Lawrenceburg is located in the famed Kentucky Bluegrass Region - about 22 miles west of Lexington.
For those who are wondering why the grass is deemed bluer on that side of the horse fence - it's because of the blue seed heads of the Poa species that grows there. This hardy type of mostly- green grass (which doesn't develop blue seed heads until "allowed to grow to its natural height of two to three feet") is the one often used on golf courses and sports fields throughout the United States. However, it is most famous for providing the gourmet grazing that Kentucky thoroughbreds need.
Wikipedia reports that the regional Poa grass formerly fed large herds of bison, as well. After those herds became virtually extinct, numerous horse farms began flourishing. That is because the high calcium content within the "underlying fossiliferous limestone, dolostone, and shale" of the Kentucky Bluegrass soil makes horses from this region especially durable.
Horse racing therefore became one of the region's most popular attractions. Who hasn't heard of the Kentucky Derby (aka "The Most Exciting Two Minutes in Sports" and "The Run for the Roses") in nearby Louisville? However, Kip Halvorson of the Lawrenceburg Fair and Horse Show tells us that theirs "was probably the top horse show in the state for many many years."
This great Lawrenceburg County tradition began 141 years ago. For the past 80 years, the Fair and Horse Show has been run by American Legion Post 34. The website states that it is "the main annual fund raising event that enables the Lawrenceburg post to carry out its mission of service to our veterans and the community."
Fair and Horse Show Manager Kip Halvorson explained that these funds help to provide scholarships "to veterans, their children or grandchildren. If a veteran is in need - perhaps food or a hotel room for the night - we can help. We also help the rest of the community - families that have maybe lost a home in a fire, ball teams, just all kinds of things. We're one of the biggest supporters of the community."
Because of the strong equine history of the region, Halvorson would like to keep the Horse Show component going strong. Nevertheless, he is concerned about what he describes as "declining participation." He referred to a time about "30, 40, 50 years ago" when the grandstand - which could hold up to 1100 spectators - was filled with Horse Show fans. These days there is far less interest, which ultimately means far less sustainability.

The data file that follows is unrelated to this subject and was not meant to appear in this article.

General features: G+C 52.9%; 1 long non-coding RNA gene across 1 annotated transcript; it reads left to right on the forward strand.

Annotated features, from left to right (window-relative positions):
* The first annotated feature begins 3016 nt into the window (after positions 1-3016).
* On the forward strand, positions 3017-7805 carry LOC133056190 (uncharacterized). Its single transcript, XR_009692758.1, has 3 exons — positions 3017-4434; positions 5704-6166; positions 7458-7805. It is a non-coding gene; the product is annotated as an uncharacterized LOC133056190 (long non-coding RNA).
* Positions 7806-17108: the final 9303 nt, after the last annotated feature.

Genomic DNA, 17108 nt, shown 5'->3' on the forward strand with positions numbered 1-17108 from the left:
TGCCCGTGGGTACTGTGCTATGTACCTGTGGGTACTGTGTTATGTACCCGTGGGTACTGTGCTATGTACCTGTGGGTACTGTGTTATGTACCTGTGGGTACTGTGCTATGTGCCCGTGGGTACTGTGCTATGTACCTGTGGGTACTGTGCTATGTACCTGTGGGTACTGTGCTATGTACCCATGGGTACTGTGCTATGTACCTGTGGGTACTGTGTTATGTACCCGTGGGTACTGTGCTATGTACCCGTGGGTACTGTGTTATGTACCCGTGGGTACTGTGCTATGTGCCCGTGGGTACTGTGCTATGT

This worries Halvorson. He stated, "It truly is a shame - but unfortunately, the dollars drive the train... We've gone from a five-night Horse Show to a four-night one, and replaced it with motor-sports events that are bringing many more spectators in." This trend really isn't surprising; after all, the world at large seems to be moving on from a fascination with transport animals to a fascination with motorized vehicles...
And what a fascination the latter has become (as the popular term "motorhead" implies)! Halvorson reported that the ATV Drag Race, for example, "went over absolutely excellent. It brought in a lot of spectators, so that went great." He also explained that the Mud Run, another popular crowd-pleaser, suffered a bit this year because it went up against a Nascar Race that was being held that same weekend. Motor vs. Motor - that's a tough choice for any fan to make...
The Pageants were another popular venue. Halvorson stated that "every one of those went very well" - so well, in fact, that the fair administrators are looking at opening them up "to anybody in the state" rather than to county residents only. Halvorson pointed out that with a greater number of Pageant participants there would be a correspondingly greater number of spectators (families, friends, and others) to cheer them on.
Halvorson went on to describe a unique venue, Dennis Beach's Chain Saw Carving, as another great success this year. He explained that the cost of hiring Beach was $2,000 for a two-night commitment. At first, "we were just looking to get our expense back and provide a good show for the fair." However, when the 12 pieces which Beach made during that time were auctioned off, they yielded a total of $3,600. Halvorson concluded, "So it was actually great!"
General attendance at this year's fair "was about 450 down from last year." Halvorson explained, "We didn't have really good weather this year. The rain got us really bad one night. We didn't have those issues in the past year."
The admission cost had been raised in 2013 to $10 per person. This was $2 more than last year's $8 admission fee, but Halvorson does not think that fairgoers were discouraged by this. He said that the fair board was initially "concerned about how it would go over," but there turned out to be "no major complaints at all."
Regarding advertising, Halvorson reported that "we pretty much did our standard local radio station and newspaper as we do every year, plus a website." Because the website has been a helpful marketing tool, the board is also considering a Facebook page. The advertising budget was categorized as follows: $296 for radio broadcasts, $802 for road signage, $438 for the website fee, and $2979 for a Fair and Horse Show book.
The Midway was provided by Casey's Rides, a "homegrown" Bluegrass Region company. All rides were free with the 2013 paid admission ticket and hand stamp. Halvorson stated, "We've worked with them for the last six years. At our fair their revenue was up. It was a good week for them."
In fact, it was a good week for the many who once again enjoyed these great Lawrence County traditions. Whether on horseback or atop some spinning wheels, the overall view has always been intriguing. History marches forward and life moves at a faster pace, but the Fair and Show live on to reflect it all.